Vacation Time

Tomorrow I fly to Heathrow for a month’s vacation. I’ll be back in Abu Dhabi on the 1st July. Between now and then:

  • My sister is flying in from Vancouver, where she now lives, to spend a week with me at my place in Highgate
  • I have tickets booked to see:
    • (With my sister) RainForest by Rambert Dance Company at the Barbican
    • (By myself) Othello at the National Theatre
    • (By myself) A Mad World My Masters at the RSC in Stratford
    • I shall be going to North Wales to visit friends I first met here in The Gulf

I’m really looking forward to it. And yet, I know I’ll miss The Gulf. There’s a politeness here that you don’t get any longer in Britain. Perhaps, if I went all the way home to Ontario, I might find it there—but Canada seems a long time ago and a long way away to me now.

When I talk about Akhlaq, people in the West are surprised, because what the West knows of Islam is distorted by biased reporting and film of faces distorted by rage and grief when someone close to them is killed. If I say that the commonest face of Islam is one of courtesy, people look at me in disbelief. And yet, so it is.

Muhammed said that religion is Akhlaq, and that Akhlaq is good conduct and morality. That not to be angry is Akhlaq. And, for people who live here, courtesy, good conduct and morality are what one encounters. I shall miss it when I’m not here. I shall be glad when I return.

I was pleased with this

Manic Readers reviewed my book, The BindingThe Binding Cover:

“The Binding by SF Hopkins is an enjoyable read. In the beginning I felt just Rodney and Melissa’s story. It had more substance. However, as the story went on I came around to Caroline and James. Still Rodney and Melissa were my favorites in this book. I like how the past and present intertwined with each other. There was good balance between the past and present. Readers who like historical romance stories with a happy ending and don’t mind some spice should check out this book.”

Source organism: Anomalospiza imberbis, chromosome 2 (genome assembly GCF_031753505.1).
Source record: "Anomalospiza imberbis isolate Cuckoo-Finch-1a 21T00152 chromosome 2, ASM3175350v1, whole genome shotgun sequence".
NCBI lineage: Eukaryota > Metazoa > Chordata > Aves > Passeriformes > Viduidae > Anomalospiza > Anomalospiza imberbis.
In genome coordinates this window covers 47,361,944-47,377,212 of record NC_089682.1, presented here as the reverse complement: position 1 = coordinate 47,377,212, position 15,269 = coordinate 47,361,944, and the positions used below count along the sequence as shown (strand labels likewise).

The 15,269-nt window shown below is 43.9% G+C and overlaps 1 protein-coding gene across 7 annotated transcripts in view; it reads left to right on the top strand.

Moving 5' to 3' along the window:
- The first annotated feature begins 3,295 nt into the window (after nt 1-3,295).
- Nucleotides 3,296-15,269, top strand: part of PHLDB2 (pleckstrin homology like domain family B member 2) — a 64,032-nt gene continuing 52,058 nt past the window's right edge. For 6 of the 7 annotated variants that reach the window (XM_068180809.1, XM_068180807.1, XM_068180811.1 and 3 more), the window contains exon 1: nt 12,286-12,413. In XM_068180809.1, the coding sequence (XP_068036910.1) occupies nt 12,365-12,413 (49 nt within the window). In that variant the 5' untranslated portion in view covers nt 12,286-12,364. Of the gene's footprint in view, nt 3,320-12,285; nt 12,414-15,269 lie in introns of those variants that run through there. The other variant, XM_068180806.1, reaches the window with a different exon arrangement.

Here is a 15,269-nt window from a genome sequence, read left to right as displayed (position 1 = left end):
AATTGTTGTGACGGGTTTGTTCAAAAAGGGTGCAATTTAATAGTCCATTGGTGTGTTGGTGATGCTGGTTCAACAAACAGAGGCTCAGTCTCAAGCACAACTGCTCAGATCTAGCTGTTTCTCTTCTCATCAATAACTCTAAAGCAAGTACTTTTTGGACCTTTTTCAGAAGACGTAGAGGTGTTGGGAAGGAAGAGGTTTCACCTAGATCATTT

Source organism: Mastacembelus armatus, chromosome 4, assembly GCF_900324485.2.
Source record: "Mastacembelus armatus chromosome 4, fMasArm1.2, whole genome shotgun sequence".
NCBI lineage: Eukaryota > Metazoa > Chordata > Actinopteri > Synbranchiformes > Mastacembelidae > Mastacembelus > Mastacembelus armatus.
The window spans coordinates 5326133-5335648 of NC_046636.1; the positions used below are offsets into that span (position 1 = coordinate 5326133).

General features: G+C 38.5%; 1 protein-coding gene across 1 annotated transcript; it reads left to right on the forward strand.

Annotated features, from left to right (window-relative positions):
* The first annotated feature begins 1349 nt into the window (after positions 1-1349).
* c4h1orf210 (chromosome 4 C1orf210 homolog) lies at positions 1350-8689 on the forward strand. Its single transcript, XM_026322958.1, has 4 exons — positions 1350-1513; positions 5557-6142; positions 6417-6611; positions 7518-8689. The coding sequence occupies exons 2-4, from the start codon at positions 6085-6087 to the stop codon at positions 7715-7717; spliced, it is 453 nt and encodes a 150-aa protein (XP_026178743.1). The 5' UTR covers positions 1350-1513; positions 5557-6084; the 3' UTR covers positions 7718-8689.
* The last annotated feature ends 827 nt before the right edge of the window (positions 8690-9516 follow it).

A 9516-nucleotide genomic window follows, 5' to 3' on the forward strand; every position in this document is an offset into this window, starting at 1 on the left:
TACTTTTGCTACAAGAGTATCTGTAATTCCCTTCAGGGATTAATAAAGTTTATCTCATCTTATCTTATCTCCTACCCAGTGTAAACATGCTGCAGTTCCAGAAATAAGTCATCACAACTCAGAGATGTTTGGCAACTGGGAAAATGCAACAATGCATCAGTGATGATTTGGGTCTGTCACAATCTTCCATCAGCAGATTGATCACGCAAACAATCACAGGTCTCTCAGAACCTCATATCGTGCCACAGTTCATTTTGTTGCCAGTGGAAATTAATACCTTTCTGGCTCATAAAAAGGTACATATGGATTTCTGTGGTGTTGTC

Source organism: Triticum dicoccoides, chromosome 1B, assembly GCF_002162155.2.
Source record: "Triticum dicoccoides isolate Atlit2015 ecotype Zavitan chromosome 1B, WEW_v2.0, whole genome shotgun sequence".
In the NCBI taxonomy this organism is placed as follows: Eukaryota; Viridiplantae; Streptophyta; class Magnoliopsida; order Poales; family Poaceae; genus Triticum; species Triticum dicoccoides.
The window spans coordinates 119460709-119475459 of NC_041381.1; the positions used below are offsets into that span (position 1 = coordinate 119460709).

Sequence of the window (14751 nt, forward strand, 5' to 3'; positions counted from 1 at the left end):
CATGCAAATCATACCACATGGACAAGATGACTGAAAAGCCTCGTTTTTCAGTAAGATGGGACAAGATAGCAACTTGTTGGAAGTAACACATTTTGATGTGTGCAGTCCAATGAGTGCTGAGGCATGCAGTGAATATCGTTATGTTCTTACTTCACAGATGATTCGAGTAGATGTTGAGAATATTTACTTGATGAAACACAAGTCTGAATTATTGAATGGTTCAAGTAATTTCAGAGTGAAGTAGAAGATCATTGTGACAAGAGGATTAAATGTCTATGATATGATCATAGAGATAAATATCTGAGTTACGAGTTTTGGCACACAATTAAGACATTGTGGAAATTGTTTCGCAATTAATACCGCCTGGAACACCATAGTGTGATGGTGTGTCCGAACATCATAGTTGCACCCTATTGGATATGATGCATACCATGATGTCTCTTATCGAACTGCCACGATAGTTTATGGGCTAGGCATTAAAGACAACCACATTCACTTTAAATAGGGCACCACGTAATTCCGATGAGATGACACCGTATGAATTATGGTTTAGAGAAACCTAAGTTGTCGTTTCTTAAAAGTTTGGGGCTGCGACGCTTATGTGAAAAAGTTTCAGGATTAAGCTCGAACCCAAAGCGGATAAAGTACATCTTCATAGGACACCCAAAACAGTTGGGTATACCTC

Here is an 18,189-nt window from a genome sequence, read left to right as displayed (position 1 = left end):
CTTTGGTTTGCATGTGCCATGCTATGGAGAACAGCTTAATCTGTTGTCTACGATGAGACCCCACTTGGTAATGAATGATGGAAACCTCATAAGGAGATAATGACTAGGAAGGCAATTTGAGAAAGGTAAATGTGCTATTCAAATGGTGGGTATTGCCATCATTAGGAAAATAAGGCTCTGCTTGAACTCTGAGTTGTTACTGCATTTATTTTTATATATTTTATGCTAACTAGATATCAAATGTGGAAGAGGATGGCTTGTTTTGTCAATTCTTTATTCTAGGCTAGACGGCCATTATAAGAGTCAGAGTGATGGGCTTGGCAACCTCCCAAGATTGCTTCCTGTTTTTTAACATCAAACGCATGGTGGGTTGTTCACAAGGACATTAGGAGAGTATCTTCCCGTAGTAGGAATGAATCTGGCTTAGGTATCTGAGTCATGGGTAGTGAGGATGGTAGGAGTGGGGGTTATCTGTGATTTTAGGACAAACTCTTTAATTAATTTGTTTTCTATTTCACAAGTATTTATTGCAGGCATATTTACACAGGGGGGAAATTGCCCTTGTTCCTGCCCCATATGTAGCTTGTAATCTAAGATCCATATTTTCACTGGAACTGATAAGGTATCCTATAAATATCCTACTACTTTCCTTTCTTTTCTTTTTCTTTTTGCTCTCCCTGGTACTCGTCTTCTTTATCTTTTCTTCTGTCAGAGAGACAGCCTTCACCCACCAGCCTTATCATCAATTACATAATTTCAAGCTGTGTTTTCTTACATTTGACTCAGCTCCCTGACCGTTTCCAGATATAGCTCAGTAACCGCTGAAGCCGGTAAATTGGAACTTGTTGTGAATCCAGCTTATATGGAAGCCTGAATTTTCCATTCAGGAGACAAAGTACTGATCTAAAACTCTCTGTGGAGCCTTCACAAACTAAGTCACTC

I like it! Thank you, Manic Readers

Zoë Ferraris

I read Zoë Ferraris in the “wrong” order—I started with her third book, Kingdom of Strangers, realised what I’d done and read Finding Nouf (also published as The Night Of The Mi’raj) and now I’m about to start on the middle one of the three—City of Veils.

Two months ago, I hadn’t heard of Zoë Ferraris. Now she’s in that small group of writers where I know I’m going to be watching for the next book and I know I’m going to buy it. She got into that group because she writes good, well constructed thrillers and because her characters are human and believable and she makes you care what happens to them. The added attraction, though, is that she writes about Jeddah. I spend a lot of time in Jeddah and Zoë Ferraris describes both the place and the society extremely well. She’s qualified to do so—she’s American, born in in Oklahoma in fact, but she was married to a Bedu from Jeddah who she met in the States and who took her back to Jeddah when their daughter was born.

I’ve seen comments by Arabs that she doesn’t really understand Jeddah society. Oh, yes, she does. She understands the basic decency of so many of the ordinary people and she understands how thoroughly they are supressed by the rich, the powerful and the devout. If you read her books, you’ll understand, too—and you’ll have a really enjoyable read into the bargain.

The Panopticon by Jenni Fagan

You can tell a good painting because the eyes follow you round the room. (If you’re not familiar with this piece of art theory, learn more about it here). Whatever your view of that idea, you can tell a good book by the way the characters come into your life as real people and won’t leave. Anais Hendricks, protagonist of The Panopticon, held me from the moment I opened the book and she never let go. When I was half way through and going to bed, I dreamed about her. When I was thinking about how to deal with something, I found myself wondering what Anais would do. This is a wonderful book, and for a first novel it’s one in a million. Anais is as unreliable a narrator as narrators get: she didn’t put the woman PC in a coma (or did she?); the blood on her clothes is from a squirrel (or is it?); she has no idea who her birth mother was (or does she?) Fagan is in complete control of her material from the first page to the last sentence. The ending had me in tears. I’m not going to say what the ending is, or whether the tears were happy or sad, because I don’t want to spoil the book for you when you read it. But read it you must.

%d bloggers like this: